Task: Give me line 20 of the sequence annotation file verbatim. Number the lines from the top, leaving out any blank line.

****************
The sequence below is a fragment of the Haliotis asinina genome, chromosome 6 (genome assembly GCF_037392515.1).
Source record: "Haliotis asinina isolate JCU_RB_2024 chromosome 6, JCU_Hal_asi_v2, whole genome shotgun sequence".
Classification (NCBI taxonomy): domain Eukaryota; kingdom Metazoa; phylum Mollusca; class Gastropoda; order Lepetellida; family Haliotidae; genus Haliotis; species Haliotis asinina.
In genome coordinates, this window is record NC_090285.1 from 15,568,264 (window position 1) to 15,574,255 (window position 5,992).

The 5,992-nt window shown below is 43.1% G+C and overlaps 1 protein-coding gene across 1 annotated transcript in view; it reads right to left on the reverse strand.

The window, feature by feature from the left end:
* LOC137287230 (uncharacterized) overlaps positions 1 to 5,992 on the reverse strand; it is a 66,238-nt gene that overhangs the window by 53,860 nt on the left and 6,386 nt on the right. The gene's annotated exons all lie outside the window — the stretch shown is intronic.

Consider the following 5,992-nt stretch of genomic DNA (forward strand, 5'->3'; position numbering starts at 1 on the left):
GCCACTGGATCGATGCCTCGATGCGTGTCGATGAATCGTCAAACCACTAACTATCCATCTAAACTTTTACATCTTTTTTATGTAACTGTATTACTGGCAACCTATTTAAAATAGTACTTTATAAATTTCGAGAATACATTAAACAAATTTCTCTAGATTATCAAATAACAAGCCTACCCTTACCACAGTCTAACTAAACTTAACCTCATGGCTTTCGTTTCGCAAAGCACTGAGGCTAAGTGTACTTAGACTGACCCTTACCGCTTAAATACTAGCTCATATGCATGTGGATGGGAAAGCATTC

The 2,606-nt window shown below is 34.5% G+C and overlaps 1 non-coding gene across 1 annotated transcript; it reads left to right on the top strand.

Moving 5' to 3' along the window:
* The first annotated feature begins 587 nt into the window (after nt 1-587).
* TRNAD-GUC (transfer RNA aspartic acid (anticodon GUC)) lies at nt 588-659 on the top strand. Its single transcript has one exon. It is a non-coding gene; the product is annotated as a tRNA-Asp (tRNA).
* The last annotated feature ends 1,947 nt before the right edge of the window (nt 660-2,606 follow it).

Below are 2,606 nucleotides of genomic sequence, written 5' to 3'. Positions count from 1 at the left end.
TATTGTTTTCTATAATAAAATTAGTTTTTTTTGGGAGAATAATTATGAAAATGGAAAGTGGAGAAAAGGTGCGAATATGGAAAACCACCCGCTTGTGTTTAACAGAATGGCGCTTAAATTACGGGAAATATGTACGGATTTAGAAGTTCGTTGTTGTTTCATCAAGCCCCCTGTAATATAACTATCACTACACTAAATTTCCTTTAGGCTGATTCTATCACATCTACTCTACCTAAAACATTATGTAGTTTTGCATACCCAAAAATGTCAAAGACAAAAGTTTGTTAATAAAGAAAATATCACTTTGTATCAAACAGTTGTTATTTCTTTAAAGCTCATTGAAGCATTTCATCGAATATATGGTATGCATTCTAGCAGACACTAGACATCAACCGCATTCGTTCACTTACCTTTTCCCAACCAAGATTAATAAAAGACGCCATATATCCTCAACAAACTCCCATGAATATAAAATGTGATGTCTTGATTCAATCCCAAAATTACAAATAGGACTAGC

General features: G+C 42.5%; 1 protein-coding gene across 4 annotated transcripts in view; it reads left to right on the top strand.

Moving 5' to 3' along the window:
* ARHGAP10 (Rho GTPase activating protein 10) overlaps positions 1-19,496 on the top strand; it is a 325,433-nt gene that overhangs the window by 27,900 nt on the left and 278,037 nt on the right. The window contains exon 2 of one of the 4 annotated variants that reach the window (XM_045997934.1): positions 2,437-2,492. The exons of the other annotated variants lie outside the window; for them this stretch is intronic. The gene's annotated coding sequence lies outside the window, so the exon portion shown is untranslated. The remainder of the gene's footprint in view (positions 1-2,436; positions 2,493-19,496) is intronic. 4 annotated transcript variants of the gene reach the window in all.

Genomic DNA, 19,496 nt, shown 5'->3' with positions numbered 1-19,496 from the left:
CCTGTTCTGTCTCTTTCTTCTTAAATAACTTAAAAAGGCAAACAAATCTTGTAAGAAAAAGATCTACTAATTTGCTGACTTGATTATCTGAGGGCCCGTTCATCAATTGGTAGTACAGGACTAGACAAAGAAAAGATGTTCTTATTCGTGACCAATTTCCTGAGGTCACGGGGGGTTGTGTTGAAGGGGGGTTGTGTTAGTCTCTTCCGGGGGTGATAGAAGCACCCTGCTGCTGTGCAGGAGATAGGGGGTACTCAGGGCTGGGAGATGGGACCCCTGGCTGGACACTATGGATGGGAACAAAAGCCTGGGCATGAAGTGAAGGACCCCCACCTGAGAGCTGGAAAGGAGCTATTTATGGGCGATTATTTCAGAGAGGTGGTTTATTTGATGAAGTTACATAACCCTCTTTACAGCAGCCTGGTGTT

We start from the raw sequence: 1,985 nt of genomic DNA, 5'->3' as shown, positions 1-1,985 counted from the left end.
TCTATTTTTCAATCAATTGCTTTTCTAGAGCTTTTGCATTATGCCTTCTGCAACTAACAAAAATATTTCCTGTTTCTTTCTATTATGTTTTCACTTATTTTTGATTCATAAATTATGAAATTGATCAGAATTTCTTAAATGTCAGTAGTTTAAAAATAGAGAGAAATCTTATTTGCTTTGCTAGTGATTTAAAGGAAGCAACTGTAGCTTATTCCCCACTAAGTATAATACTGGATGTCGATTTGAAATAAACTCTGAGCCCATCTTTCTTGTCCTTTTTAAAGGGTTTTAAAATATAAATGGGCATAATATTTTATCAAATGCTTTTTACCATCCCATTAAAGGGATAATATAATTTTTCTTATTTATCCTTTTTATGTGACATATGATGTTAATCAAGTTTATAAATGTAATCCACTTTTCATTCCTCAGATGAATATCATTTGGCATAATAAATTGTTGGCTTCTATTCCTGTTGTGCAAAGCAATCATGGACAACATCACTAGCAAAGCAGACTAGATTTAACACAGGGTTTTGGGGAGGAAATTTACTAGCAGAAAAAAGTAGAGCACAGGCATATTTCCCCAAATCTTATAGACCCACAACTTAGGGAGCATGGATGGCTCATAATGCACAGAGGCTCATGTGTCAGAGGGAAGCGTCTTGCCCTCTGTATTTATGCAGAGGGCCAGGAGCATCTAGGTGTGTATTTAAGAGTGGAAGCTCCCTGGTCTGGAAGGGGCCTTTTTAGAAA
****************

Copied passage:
Genomic DNA, 19,496 nt, shown 5'->3' with positions numbered 1-19,496 from the left: